"Our operations are closely regulated by tough county, state, and federal environmental limits, and we are allowed to have only a very small impact on the surrounding environment," Shaw says.
"Mill areas, even most of the storage areas, are enclosed, and 'practically' speaking Durango-McKinley Paper doesn't have a significant environmental footprint. We've been able to steadily reduce our waste streams, cut our energy and raw material use as well. And we're committed to improving our environmental performance even further."
The mill's achievements in the environmental area received national recognition earlier this year when the plant received a national Environmental Performance Award from the Environmental Protection Agency (EPA), one of only four plants in the country to receive such an award in 2005. "We have improved the fiber yield by 20% over recent years, and improved the efficiency of our energy use by 11%. This has cut our electricity bill and reduced the amount of dry solids sent for landfill. We've also succeeded in cutting our water consumption by several million gallons a year," continues Rosas. "We've achieved this through a variety of measures - self-managed team concept, training, better maintenance and creating partnerships with our suppliers."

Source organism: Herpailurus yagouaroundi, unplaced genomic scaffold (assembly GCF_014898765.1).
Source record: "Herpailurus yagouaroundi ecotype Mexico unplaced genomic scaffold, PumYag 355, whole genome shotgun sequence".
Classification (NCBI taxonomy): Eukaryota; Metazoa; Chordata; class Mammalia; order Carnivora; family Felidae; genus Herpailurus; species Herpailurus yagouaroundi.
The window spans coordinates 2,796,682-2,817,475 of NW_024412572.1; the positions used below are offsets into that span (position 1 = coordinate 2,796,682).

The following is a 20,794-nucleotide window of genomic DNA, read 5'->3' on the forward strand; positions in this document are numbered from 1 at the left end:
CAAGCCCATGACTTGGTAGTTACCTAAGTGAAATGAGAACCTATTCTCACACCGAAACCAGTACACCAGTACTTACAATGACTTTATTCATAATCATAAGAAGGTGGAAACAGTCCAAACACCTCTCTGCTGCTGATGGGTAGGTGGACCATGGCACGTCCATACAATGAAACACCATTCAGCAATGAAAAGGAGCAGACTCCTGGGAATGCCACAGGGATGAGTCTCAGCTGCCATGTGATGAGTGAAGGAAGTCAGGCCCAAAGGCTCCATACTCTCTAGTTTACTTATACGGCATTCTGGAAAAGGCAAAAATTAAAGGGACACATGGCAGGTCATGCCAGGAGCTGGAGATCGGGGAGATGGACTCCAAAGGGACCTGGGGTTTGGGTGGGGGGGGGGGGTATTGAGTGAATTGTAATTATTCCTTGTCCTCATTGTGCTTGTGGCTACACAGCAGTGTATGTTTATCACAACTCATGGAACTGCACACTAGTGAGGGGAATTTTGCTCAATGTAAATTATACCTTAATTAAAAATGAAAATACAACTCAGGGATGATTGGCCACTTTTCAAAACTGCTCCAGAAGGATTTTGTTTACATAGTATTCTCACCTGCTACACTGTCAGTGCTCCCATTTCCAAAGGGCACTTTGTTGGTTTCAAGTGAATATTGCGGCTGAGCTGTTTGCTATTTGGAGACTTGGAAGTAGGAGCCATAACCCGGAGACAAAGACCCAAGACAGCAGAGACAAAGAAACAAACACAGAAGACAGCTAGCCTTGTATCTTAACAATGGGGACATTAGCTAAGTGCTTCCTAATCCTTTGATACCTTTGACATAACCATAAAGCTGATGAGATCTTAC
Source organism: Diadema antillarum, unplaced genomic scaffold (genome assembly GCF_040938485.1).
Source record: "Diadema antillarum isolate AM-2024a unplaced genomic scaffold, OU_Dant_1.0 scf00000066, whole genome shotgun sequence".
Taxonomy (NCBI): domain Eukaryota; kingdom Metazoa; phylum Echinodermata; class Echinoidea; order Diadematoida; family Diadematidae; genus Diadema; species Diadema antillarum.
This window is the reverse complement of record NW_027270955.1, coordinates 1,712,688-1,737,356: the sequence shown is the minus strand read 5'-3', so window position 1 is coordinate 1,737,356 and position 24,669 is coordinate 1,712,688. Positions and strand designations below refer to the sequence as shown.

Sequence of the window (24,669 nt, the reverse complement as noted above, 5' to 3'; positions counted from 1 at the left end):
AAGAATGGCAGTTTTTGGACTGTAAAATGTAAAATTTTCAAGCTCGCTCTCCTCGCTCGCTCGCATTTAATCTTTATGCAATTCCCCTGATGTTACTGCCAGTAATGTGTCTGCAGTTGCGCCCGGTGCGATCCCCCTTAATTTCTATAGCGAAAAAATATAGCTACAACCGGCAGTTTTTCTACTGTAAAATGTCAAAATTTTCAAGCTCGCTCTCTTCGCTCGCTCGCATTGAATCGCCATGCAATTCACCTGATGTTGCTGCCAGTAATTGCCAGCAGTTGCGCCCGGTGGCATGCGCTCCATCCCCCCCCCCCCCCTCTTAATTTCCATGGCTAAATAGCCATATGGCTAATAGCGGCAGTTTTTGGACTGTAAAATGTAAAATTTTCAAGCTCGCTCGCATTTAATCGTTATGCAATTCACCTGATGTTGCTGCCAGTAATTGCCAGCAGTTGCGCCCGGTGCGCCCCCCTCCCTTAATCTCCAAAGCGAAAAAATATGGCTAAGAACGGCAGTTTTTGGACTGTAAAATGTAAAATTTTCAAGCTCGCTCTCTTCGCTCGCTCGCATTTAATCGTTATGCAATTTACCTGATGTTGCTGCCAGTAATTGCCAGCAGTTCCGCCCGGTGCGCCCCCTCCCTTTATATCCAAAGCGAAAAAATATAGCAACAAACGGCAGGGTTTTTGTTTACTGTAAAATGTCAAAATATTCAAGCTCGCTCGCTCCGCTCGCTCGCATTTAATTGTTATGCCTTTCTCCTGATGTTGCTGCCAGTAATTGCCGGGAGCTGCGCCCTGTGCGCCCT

A Closed Water Cycle
Despite having a closed water cycle, Durango-McKinley requires approximately 325 gal of fresh water for each gross ton of board it produces, as water evaporates from the mill's various processes, particularly during the paperboard drying process. The water bound in the product leaving the mill is not an issue, in terms of overall water usage, however, because it is compensated for by the water contained in the recycled board used as the plant's raw material.